Begin laying in the prone position (face down) on the floor with your arms extended out overhead. Then, contract your gluteal muscles while lifting your chest and arms off the floor. This movement is great because it not only strengthens your back and lengthens the chest, but it also helps to lengthen the hip flexors which can often be tight from being in a seated position for too long. This exercise will strengthen your erector spinae, gluteus maximus, hamstrings, and core.
Position yourself in the prone (face down) position, supporting with your weight in your hands and on your knees. Extend one arm and the opposite leg, then return to the starting position repeating the movement with the other arm and opposite leg. This movement is also great for lengthening and strengthening tight and weakened hip flexors from sitting for extended periods, as well as strengthening your posterior chain to improve posture. It is also a great alternative to the Superman exercise if laying on your stomach is uncomfortable, and/or if you are pregnant. This exercise will strengthen your transverse and rectus abdominis, erector spinae, middle and lower trapezius fibers, gluteals, hamstrings, and quadriceps.
Any or all of these exercises are a fantastic place to start working towards improved posture, and in turn, an improved quality of life. As a Certified Personal Trainer, I would recommend starting out by choosing 1 or 2 exercises and performing 8-20 repetitions at a time. Rest for 30-120 seconds between sets and complete 1-3 sets per exercise. Work until you feel challenged and are at or near the point of fatigue. From there, you can gradually increase reps, sets, and the number of exercises over time as your body adjusts to the new exercises.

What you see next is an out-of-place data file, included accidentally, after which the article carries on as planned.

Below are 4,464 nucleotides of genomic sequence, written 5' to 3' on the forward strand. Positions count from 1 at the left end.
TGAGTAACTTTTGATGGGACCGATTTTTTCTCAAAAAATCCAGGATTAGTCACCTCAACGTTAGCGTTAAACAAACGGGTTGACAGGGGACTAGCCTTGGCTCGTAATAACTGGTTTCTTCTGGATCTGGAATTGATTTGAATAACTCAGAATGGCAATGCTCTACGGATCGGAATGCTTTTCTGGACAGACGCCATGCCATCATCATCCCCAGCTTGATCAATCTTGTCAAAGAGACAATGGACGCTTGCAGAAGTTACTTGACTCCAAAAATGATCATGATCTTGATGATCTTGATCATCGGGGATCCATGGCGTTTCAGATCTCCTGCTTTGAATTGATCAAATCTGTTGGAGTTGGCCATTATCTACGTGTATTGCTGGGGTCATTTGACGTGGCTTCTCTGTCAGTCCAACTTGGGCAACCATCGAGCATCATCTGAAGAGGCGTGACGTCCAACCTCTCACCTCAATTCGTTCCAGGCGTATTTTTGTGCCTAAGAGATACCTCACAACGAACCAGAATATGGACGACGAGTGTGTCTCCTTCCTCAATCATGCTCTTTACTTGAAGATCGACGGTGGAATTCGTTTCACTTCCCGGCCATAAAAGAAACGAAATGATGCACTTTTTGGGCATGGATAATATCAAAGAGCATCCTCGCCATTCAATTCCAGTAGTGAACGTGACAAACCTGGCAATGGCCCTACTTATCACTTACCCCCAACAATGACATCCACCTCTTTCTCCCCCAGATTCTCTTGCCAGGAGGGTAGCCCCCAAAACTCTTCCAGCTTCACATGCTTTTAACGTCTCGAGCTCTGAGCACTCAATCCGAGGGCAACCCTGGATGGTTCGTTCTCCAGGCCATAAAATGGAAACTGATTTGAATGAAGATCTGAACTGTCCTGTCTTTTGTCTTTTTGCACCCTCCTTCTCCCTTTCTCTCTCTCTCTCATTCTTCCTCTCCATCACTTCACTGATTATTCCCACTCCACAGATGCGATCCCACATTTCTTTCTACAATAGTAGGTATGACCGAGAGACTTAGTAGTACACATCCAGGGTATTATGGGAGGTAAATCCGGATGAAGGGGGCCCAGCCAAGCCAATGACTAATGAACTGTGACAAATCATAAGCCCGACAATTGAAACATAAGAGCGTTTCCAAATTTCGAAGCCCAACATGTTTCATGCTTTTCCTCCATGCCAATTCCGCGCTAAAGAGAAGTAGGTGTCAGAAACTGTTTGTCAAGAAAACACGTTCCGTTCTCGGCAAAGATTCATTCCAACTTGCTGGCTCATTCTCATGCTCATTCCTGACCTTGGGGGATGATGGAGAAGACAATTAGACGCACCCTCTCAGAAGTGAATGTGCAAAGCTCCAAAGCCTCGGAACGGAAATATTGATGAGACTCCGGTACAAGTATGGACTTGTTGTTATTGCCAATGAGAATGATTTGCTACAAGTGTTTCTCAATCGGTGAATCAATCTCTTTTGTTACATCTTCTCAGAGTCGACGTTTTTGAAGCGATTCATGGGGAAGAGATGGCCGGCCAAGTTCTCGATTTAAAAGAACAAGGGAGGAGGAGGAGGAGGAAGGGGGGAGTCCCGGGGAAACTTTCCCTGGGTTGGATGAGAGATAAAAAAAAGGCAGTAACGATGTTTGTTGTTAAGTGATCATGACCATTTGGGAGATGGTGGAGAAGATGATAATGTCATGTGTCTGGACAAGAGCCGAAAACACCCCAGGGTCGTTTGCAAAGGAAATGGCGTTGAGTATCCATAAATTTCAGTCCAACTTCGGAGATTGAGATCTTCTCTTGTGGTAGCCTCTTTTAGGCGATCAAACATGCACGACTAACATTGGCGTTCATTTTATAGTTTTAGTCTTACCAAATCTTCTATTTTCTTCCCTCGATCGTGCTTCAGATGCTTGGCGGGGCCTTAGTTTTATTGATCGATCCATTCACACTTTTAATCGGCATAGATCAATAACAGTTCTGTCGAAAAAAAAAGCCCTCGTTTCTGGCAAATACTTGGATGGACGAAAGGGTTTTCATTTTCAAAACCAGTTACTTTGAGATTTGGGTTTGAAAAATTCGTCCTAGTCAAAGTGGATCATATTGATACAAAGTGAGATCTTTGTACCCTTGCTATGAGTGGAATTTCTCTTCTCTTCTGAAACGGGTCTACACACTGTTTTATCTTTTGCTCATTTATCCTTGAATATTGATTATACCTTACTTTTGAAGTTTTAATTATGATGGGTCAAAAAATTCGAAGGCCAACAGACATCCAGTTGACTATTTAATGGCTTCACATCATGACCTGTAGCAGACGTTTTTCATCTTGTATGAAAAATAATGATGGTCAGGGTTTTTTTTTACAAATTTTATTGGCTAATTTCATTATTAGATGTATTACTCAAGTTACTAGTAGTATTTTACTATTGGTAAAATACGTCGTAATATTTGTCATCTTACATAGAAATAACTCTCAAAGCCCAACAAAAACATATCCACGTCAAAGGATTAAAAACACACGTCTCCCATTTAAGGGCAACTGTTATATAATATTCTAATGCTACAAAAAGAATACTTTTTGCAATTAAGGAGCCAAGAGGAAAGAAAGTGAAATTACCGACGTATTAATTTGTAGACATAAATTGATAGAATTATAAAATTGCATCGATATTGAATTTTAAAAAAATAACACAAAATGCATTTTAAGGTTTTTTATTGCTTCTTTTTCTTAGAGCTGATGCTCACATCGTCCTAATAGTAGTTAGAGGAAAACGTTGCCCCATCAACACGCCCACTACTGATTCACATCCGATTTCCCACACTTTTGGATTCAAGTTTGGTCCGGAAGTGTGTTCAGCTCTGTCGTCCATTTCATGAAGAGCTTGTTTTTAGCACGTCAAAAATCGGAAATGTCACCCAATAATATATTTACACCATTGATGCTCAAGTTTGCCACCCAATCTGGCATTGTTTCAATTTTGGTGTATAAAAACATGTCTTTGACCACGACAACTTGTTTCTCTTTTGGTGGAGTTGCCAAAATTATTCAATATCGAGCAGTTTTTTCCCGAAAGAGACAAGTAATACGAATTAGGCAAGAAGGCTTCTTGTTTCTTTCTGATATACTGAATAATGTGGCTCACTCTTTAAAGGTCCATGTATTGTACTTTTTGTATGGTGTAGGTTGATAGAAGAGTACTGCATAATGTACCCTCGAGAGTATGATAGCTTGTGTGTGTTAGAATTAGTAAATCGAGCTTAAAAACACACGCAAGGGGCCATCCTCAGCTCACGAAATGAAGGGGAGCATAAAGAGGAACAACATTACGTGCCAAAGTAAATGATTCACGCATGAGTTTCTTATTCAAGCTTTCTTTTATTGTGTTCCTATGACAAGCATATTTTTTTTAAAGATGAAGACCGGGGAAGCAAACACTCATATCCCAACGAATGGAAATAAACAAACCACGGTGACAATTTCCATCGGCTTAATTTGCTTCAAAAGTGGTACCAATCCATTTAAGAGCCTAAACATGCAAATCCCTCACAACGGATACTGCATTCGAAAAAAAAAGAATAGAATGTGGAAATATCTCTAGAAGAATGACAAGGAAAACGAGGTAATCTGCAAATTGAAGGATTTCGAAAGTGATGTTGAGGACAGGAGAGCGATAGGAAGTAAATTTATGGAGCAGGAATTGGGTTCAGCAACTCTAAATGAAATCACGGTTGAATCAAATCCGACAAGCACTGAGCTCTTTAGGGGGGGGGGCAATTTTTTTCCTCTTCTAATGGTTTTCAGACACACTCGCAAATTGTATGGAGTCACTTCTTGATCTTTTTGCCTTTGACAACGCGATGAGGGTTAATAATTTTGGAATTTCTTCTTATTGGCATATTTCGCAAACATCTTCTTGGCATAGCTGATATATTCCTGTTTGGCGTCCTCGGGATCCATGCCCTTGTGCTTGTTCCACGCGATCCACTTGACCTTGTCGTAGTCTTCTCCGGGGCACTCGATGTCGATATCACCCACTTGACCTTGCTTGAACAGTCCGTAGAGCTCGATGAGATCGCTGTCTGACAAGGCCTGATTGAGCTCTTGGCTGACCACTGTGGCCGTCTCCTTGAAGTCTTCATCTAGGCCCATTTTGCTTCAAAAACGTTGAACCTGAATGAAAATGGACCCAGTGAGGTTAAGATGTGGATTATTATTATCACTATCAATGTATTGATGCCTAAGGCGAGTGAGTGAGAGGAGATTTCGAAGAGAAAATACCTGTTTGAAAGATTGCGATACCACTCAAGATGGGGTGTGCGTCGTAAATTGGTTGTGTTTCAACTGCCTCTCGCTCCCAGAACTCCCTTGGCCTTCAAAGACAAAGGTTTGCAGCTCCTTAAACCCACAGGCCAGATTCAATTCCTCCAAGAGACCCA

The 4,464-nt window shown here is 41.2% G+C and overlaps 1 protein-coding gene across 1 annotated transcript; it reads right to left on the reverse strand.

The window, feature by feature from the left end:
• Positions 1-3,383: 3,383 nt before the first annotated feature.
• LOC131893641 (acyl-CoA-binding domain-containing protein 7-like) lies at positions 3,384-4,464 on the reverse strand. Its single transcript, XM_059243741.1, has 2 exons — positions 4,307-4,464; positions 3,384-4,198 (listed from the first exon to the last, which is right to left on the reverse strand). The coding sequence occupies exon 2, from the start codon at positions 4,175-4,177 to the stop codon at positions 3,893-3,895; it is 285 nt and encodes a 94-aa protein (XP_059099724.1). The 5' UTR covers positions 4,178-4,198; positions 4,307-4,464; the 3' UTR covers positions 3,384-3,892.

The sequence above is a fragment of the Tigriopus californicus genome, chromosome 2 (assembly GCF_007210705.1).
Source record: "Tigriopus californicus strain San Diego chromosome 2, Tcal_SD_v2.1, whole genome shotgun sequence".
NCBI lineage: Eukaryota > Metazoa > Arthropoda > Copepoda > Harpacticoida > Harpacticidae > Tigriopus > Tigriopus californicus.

You will be amazed to see how drastic the difference can be by taking just a few minutes, 4-5 times a week, to care for your body. Feel proud and empowered knowing that you are taking the initiative for your health, wellness, and longevity. Don’t hesitate to begin integrating these exercises into your routine - the steps you are taking now could potentially give you years of increased function and pain-free living.
1. Seidi, F., Bayattork, M., Minoonejad, H., Andersen, L. L., & Page, P. (2020). Comprehensive corrective exercise program improves alignment, muscle activation and movement pattern of men with upper crossed syndrome: Randomized controlled trial. Scientific Reports, 10(1). https://doi.org/10.1038/s41598-020-77571-4. Accessed 28 August 2023.
2. Mujawar, J., & Sagar, J. (2019). Prevalence of Upper Cross syndrome in laundry workers. Indian Journal of Occupational and Environmental Medicine, 23(1), 54. https://doi.org/10.4103/ijoem.ijoem_169_18. Accessed 28 August 2023.
3. Gu, S.-Y., Hwangbo, G., & Lee, J.-H. (2016). Relationship between position sense and reposition errors according to the degree of Upper Crossed syndrome. Journal of Physical Therapy Science, 28(2), 438–441. https://doi.org/10.1589/jpts.28.438. Accessed 28 August 2023.
4. Bae, W.-S., Lee, H.-O., Shin, J.-W., & Lee, K.-C. (2016). The effect of middle and lower trapezius strength exercises and levator scapulae and upper trapezius stretching exercises in upper crossed syndrome. Journal of Physical Therapy Science, 28(5), 1636–1639. https://doi.org/10.1589/jpts.28.1636. Accessed 28 August 2023.